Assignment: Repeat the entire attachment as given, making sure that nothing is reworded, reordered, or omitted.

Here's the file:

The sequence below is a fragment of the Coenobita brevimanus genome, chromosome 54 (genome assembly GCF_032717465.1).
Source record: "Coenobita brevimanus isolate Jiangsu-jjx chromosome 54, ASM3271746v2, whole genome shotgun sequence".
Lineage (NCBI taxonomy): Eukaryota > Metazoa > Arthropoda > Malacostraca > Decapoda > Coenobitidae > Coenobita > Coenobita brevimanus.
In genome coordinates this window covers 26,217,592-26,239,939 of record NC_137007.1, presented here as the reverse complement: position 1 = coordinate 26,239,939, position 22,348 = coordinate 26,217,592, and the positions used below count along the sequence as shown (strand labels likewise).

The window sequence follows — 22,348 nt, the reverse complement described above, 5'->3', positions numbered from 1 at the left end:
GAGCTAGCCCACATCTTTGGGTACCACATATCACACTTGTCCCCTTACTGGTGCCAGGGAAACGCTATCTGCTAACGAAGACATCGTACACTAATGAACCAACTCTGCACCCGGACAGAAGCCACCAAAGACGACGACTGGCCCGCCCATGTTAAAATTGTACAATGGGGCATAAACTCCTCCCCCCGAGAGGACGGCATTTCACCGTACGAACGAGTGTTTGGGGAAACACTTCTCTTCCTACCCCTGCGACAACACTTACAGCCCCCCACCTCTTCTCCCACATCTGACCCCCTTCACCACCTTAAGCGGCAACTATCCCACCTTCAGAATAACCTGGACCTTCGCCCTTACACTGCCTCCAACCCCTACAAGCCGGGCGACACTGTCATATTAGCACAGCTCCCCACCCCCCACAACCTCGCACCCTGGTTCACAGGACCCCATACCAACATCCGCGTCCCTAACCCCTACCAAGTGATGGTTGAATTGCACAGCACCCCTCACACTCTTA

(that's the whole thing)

The sequence below is a fragment of the Coenobita brevimanus genome, chromosome 54 (genome assembly GCF_032717465.1).
Source record: "Coenobita brevimanus isolate Jiangsu-jjx chromosome 54, ASM3271746v2, whole genome shotgun sequence".
Lineage (NCBI taxonomy): Eukaryota > Metazoa > Arthropoda > Malacostraca > Decapoda > Coenobitidae > Coenobita > Coenobita brevimanus.
In genome coordinates this window covers 26,217,592-26,239,939 of record NC_137007.1, presented here as the reverse complement: position 1 = coordinate 26,239,939, position 22,348 = coordinate 26,217,592, and the positions used below count along the sequence as shown (strand labels likewise).

The window sequence follows — 22,348 nt, the reverse complement described above, 5'->3', positions numbered from 1 at the left end:
GAGCTAGCCCACATCTTTGGGTACCACATATCACACTTGTCCCCTTACTGGTGCCAGGGAAACGCTATCTGCTAACGAAGACATCGTACACTAATGAACCAACTCTGCACCCGGACAGAAGCCACCAAAGACGACGACTGGCCCGCCCATGTTAAAATTGTACAATGGGGCATAAACTCCTCCCCCCGAGAGGACGGCATTTCACCGTACGAACGAGTGTTTGGGGAAACACTTCTCTTCCTACCCCTGCGACAACACTTACAGCCCCCCACCTCTTCTCCCACATCTGACCCCCTTCACCACCTTAAGCGGCAACTATCCCACCTTCAGAATAACCTGGACCTTCGCCCTTACACTGCCTCCAACCCCTACAAGCCGGGCGACACTGTCATATTAGCACAGCTCCCCACCCCCCACAACCTCGCACCCTGGTTCACAGGACCCCATACCAACATCCGCGTCCCTAACCCCTACCAAGTGATGGTTGAATTGCACAGCACCCCTCACACTCTTA